Last-resort In Ontario, persons with disabilities have to be in last-resort situations before having access to the financial support of the quite punitive Ontario Disability Support Program. Applicants have to pass stringent income and asset tests, then be medically diagnosed and then adjudicated as "disabled" in a process experienced mostly as non-transparent and threatening.
Medical definition The current definition of disability for ODSP does not embrace a social model of disability. It is a medical definition which locates the impairment in the person with disability. Meeting the current definition means that:

- you have a substantial mental or physical impairment that is continuous or recurrent and is expected to last one year or more AND
- your impairment directly results in a substantial restriction in your ability to work, care for yourself, or take part in community life AND
- your impairment, its duration and restrictions have been verified by an approved health care professional.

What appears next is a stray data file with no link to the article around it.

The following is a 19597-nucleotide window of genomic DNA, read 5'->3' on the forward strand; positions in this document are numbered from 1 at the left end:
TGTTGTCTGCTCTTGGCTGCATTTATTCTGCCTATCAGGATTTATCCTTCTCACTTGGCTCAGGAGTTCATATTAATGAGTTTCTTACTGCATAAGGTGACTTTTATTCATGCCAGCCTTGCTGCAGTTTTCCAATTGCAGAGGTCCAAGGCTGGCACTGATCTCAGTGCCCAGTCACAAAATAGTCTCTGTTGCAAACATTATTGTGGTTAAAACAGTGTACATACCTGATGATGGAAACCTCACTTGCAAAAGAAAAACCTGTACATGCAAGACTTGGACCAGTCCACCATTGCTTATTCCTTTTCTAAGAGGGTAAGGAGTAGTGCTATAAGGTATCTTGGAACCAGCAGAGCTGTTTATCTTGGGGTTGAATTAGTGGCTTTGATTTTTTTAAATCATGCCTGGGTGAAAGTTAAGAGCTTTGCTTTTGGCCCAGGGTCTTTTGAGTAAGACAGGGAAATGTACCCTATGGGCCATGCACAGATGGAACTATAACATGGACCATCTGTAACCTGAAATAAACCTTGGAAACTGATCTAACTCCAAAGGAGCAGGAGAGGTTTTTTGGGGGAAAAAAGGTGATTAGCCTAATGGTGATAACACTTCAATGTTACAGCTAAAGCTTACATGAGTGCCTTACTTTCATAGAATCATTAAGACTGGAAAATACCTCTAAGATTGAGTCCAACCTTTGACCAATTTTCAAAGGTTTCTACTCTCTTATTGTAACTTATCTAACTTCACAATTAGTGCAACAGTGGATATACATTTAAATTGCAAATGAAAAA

This definition is the result of a long battle at the start of the program in the late 1980s, which if lost would have resulted in a narrower medical definition which in turn would have excluded most people able to work throwing them into the hands of Ontario Works which currently provides a max of $733/month compared to the $1,169/month for ODSP recipients. What allowed for this inclusion are: the word "substantial" which means that the impairment does not have to be severe or prohibiting all ability to work; "recurrent", which means that it allows for a certain level of come and go for the impairment (episodic); the "one year or more" which means that the impairment does not have to appear to be prolonged, the "take part in community life" which means that somebody who can work, care for themselves but has an (invisible) disability limiting their participation in the community can qualify too.
Back in time In 2019, while the larger discourse about disability was creating space for persons with disability to be seen as individuals who have been failed by an ableist system and have rights, the Ontario Ministry of Children, Community and Social Services (MCSS) threatened to go in the opposite direction and narrow the ODSP definition of disability to a very stringent medical definition. Advocates were thrown about 40 years back in time and started another battle which resembled that of the 1980s. In November 2020, MCSS said that they had abandoned their plan to change the definition, which relieved us, but still, we wish that the battle could have led a recognition of our rights and at least bring our allowance rates up to what they should be had inflation been factored in since 1987.